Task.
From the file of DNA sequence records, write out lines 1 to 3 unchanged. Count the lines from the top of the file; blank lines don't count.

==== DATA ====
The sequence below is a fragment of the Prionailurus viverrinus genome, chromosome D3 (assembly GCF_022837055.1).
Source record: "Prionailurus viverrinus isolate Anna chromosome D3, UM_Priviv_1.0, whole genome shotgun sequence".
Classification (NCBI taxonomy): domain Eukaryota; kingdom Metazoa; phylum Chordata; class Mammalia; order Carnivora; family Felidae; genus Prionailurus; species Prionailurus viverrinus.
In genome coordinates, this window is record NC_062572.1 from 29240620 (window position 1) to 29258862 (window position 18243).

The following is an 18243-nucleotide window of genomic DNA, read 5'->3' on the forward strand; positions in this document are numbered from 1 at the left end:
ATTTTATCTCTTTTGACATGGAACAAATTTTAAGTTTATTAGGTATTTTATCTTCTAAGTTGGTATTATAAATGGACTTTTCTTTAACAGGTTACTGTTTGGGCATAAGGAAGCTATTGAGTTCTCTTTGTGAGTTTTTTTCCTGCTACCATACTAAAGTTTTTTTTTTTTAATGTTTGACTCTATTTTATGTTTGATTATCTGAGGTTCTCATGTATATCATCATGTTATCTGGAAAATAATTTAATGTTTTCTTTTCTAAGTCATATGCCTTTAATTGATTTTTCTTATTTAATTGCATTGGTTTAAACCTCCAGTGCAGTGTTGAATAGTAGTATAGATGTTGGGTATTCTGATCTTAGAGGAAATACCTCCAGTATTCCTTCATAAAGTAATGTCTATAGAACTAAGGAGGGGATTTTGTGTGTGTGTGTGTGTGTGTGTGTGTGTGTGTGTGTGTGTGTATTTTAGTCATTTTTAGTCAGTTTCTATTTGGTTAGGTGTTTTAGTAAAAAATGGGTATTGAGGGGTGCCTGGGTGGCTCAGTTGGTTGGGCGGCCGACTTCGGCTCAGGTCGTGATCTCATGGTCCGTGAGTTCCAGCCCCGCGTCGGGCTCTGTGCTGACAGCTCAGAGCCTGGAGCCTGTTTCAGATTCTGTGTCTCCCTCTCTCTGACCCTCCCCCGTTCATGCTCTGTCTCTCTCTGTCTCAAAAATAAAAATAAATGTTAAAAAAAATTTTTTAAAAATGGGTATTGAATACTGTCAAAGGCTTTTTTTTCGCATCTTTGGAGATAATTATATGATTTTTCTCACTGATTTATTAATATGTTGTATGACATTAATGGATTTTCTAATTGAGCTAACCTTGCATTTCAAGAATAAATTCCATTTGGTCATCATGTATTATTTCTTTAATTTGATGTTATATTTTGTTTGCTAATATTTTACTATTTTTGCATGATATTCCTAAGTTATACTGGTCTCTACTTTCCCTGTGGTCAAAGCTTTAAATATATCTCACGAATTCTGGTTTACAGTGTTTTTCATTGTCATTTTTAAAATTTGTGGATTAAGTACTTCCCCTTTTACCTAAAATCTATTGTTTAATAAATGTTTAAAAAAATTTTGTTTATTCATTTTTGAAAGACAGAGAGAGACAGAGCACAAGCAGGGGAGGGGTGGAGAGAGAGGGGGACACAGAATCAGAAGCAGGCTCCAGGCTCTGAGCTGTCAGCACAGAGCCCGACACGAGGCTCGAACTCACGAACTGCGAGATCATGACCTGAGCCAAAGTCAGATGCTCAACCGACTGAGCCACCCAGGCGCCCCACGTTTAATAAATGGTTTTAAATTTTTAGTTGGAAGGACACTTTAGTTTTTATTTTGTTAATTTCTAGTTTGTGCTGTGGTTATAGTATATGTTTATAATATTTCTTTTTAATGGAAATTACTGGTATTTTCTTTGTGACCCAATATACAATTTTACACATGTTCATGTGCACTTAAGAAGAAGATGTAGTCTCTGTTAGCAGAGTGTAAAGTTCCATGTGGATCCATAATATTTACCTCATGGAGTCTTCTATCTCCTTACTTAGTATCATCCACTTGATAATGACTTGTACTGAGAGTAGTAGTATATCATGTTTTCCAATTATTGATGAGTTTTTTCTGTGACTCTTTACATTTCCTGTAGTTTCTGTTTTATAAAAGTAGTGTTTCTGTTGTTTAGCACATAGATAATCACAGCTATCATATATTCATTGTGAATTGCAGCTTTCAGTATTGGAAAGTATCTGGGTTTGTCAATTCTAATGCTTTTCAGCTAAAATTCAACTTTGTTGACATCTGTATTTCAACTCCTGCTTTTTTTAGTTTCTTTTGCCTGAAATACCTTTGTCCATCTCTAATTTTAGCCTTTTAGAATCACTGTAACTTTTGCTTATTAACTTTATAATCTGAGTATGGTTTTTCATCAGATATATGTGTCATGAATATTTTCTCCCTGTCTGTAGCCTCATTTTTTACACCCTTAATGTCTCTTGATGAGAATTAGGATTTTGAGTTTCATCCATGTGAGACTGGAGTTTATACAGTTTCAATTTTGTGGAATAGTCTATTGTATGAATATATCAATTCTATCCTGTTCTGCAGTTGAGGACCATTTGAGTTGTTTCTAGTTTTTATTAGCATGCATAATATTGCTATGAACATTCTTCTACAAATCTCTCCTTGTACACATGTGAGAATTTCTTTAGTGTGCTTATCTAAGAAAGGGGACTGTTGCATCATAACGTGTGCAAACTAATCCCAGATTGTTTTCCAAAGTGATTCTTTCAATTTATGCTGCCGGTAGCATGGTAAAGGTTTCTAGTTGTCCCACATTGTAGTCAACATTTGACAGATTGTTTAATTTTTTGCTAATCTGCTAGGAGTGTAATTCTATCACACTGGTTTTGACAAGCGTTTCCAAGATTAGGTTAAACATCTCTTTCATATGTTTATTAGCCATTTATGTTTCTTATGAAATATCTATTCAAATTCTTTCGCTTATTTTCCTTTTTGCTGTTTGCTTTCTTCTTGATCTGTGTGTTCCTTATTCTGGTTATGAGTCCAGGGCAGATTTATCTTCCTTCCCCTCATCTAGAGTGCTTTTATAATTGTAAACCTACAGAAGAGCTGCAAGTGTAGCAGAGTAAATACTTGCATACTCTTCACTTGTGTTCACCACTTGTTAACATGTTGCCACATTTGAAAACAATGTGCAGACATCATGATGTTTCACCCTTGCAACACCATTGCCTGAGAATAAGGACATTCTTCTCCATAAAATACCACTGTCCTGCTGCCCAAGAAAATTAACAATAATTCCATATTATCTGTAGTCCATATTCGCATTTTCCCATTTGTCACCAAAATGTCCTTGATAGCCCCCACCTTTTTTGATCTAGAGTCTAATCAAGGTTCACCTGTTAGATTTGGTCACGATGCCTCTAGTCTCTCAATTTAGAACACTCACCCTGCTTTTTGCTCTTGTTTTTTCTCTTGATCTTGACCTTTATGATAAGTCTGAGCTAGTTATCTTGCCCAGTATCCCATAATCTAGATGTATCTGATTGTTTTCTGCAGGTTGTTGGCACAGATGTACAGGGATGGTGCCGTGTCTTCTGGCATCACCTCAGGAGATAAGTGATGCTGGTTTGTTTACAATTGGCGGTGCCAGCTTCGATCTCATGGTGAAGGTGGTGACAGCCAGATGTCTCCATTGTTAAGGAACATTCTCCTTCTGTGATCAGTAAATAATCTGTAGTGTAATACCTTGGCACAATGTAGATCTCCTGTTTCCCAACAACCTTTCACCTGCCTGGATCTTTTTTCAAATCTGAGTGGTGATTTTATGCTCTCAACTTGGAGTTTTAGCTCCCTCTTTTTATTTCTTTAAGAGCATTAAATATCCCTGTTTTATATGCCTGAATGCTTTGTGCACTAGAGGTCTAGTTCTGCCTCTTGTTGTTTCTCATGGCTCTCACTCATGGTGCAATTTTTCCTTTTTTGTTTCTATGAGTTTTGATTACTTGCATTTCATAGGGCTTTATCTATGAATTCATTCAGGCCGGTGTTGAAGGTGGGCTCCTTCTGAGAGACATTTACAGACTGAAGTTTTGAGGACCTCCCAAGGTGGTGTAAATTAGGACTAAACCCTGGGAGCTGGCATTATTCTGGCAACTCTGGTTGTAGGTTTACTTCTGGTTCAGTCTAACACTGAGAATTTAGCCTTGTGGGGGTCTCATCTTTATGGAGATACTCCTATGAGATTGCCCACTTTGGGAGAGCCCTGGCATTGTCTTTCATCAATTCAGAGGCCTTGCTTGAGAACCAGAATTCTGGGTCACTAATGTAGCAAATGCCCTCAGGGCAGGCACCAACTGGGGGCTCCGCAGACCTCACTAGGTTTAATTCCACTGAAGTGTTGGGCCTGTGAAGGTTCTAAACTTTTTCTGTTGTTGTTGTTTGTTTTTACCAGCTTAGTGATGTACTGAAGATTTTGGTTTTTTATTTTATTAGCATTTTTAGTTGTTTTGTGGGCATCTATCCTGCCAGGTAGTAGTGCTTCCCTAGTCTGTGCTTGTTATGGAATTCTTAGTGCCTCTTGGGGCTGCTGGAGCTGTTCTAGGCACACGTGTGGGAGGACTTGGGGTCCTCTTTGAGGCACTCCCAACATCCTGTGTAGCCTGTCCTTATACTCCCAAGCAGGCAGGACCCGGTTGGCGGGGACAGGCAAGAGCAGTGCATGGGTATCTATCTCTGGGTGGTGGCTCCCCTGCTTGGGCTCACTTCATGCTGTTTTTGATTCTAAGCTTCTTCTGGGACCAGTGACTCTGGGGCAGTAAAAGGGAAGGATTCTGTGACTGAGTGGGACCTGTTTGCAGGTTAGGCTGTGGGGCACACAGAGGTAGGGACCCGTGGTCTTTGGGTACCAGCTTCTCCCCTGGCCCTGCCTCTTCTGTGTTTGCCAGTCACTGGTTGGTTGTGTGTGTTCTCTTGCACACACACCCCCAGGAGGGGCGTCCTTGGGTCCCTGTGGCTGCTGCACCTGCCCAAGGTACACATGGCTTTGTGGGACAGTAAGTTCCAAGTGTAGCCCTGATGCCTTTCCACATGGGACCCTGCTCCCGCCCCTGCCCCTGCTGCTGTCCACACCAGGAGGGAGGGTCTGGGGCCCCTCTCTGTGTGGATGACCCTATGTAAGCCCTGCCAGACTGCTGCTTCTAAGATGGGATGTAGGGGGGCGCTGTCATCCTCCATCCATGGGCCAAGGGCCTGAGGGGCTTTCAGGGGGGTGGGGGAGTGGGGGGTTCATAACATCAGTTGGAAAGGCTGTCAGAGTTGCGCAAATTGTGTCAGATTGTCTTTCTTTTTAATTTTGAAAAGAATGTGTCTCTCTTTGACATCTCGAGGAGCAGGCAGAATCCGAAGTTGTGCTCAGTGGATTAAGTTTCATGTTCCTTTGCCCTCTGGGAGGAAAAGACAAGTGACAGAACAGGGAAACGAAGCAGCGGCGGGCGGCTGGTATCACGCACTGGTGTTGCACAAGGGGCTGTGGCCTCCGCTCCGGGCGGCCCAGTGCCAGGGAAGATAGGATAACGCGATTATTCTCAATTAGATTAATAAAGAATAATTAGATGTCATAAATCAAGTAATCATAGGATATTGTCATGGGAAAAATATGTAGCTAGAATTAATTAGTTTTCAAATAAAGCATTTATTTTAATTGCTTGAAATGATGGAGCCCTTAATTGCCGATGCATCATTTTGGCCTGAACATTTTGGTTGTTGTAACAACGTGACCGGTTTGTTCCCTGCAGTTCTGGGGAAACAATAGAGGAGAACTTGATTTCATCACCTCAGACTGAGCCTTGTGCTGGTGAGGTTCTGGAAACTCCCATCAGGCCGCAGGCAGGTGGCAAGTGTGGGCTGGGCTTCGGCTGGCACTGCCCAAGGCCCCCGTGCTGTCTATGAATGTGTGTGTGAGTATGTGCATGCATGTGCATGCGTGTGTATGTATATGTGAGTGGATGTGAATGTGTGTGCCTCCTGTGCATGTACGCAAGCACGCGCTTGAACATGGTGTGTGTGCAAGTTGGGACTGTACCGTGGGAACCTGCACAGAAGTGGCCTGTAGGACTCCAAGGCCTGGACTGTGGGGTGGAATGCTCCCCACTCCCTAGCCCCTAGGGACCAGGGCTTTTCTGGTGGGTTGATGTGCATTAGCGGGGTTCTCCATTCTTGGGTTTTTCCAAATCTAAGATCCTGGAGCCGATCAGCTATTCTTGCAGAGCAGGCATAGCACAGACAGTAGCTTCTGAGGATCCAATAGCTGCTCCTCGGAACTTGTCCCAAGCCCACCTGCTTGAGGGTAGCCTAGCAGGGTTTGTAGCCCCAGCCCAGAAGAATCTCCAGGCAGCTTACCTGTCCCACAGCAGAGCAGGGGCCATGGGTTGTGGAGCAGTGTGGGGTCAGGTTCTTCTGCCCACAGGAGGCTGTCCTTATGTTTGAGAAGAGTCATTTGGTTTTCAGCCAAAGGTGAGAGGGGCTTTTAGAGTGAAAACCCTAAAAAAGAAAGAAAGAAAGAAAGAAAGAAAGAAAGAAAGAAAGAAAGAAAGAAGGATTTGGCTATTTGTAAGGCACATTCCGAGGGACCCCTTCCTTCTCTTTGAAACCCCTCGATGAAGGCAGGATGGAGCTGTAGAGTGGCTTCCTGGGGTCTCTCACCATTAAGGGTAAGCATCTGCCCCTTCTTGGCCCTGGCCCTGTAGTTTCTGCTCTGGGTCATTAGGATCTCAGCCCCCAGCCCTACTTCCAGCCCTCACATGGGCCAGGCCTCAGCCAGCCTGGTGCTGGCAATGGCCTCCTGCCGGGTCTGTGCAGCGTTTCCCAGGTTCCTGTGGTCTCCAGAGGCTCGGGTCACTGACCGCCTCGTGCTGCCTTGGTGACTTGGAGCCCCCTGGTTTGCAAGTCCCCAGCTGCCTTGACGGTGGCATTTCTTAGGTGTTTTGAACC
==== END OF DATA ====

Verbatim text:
The sequence below is a fragment of the Prionailurus viverrinus genome, chromosome D3 (assembly GCF_022837055.1).
Source record: "Prionailurus viverrinus isolate Anna chromosome D3, UM_Priviv_1.0, whole genome shotgun sequence".
Classification (NCBI taxonomy): domain Eukaryota; kingdom Metazoa; phylum Chordata; class Mammalia; order Carnivora; family Felidae; genus Prionailurus; species Prionailurus viverrinus.